What is the function of precursor mRNA?
Large immature RNA strand that is processes in the nucleus to form mRNA
How is pre-mRNA modified to form mRNA?
Introns removed by splicing
Exons remain in the final mRNA
What is the function of snRNA?
Directs the splicing of pre-mRNA to mRNA
What is the function of tRNA?
Transports activated AAs to the ribosomes to be used in assembling the protein molecule
What is the function of ribosomal RNA?
Part of the ribosomes (along with other proteins)
What is the function of miRNA?
Regulation of gene transcription and translation
What is the function of mRNA?
Carries the genetic code to the cytoplasm for controlling the type of protein formed
What is the first step of cellular reproduction?
1. Replication of all DNA in the chromosomes
What are the phases of the cell cycle?
What enzymes are necessary for DNA replication?
1. DNA polymerase
2. DNA ligase
What are the phases of mitosis?
What is the function of telomeres?
Serve as protective caps that prevent the chromosome from deterioration during cell division
What role might telomeres play in disease?
Telomeres shorten every time DNA is replicated, which means there's only so many times a cell can divide. In cancer or proliferative diseases, telomerase activity (which adds bases to end of telomeres) is upregulated, meaning they are protected and can have unlimited division
Activation of what initiates the process of apoptosis?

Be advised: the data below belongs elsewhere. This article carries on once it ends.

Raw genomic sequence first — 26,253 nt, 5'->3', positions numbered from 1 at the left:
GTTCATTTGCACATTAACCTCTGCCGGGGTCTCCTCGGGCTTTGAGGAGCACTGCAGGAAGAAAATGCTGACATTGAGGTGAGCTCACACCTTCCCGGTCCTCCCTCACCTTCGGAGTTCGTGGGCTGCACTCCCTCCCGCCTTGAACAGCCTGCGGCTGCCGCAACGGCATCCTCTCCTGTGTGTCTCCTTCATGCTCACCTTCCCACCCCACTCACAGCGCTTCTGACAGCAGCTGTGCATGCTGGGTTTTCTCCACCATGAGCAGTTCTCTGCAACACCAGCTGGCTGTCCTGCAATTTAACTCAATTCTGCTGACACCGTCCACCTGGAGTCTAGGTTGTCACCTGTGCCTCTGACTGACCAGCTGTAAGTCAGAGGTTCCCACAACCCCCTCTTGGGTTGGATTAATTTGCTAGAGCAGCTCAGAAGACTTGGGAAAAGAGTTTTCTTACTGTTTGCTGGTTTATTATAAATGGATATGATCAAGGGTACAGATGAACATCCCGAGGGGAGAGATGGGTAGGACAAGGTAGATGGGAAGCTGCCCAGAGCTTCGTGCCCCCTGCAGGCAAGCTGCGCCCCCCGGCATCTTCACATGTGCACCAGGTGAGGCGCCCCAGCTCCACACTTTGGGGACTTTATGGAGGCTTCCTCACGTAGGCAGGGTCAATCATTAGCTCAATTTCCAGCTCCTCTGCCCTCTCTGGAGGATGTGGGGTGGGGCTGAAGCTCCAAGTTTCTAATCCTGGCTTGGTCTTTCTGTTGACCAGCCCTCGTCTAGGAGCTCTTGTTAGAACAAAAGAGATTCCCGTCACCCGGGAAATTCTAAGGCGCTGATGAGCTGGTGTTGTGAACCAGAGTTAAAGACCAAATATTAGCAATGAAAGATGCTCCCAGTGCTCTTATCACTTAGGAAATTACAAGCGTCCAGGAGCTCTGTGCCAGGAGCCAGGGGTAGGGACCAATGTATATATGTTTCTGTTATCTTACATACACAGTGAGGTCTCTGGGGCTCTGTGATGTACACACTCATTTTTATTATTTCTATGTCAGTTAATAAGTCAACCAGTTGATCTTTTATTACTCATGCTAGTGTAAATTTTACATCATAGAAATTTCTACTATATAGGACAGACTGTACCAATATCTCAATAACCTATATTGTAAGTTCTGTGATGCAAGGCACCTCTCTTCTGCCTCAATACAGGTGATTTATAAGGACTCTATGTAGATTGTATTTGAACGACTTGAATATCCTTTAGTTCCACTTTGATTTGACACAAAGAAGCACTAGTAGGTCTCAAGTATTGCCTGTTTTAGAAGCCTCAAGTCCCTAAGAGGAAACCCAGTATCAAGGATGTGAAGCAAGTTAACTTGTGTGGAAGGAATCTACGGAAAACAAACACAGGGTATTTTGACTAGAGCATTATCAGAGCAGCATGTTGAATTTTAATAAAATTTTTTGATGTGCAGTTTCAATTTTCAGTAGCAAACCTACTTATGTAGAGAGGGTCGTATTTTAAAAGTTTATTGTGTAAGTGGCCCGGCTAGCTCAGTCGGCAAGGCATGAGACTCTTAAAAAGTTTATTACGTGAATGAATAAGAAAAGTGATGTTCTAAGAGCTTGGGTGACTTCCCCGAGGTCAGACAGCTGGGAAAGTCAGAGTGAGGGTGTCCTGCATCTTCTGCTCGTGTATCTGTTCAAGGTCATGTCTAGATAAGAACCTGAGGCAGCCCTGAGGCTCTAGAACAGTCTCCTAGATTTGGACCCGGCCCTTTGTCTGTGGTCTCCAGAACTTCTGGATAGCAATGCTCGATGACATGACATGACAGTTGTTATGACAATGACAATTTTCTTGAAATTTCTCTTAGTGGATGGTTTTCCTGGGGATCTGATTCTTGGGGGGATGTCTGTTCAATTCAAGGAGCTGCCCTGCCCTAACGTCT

Initiation of proteases that are called caspases which are stored as procaspases
What are the different types of diffusion?
1. Simple diffusion: Kinetic movement of molecules or ions occurs through a membrane opening or through intermolecular spaces without any interaction with carrier proteins
2. Facilitated diffusion: Requires interaction with carrier protein`
What allows water to pass through the cell membrane?
Aquaporins--single channel pore that allows water molecules to go through in single file, but is too narrow to permit passage of hydrated ions
What determines osmotic pressure?
The number of particles per unit volume of fluid. (which is equivalent to molar concentration if it is a nondissociated molecule)
What is one osmole?
1g molecular weight of osmotically active solute
What is primary active transport? Secondary active transport?
1: Primary: Energy derived from breakdown of ATP for transport.
2: Secondary: Energy derived from energy that has been stored in the form of ionic concentration differences of secondary molecular or ionic substances between the two sides of a cell membrane.
What controls protein synthesis?
RNA in the cytoplasm
How is RNA formed?
RNA polymerase attaches to a promoter, unwinds the DNA helix, makes a complementary RNA strand, synthesis of chain term seq, RNA chain separates
What is transfer RNA?
In ribosomes, each particular type of tRNA recognizes a codon on mRNA to deliver appropriate AAs to chain of forming protein molecules
Where does translation occur?
ribosomes in the cytoplasm
What are the processes involved in genetic regulation?
1. Promoter controls gene expression
2. Transcription is influenced by enhancers
3. Nuclear DNA is wound around histones and packaged as chromosomes
What happens in phase 1 of mitosis?
Prophase: While spindle is forming, chromosomes of the nucleus are condensed into chromatids
What happens in phase 2 of mitosis?
Prometaphase: Asters attach to chromatids and pull them toward the poles
What happens in phase 3 of mitosis?
Metaphase: Asters pushed further apart and chromatids line up at center to form equatorial plate
What happens in phase 4 of mitosis?
Anaphase: Chromatids pulled apart to make 46 pairs of daughter chromasomes and are pulled toward asters
What happens in phase 5 of mitosis?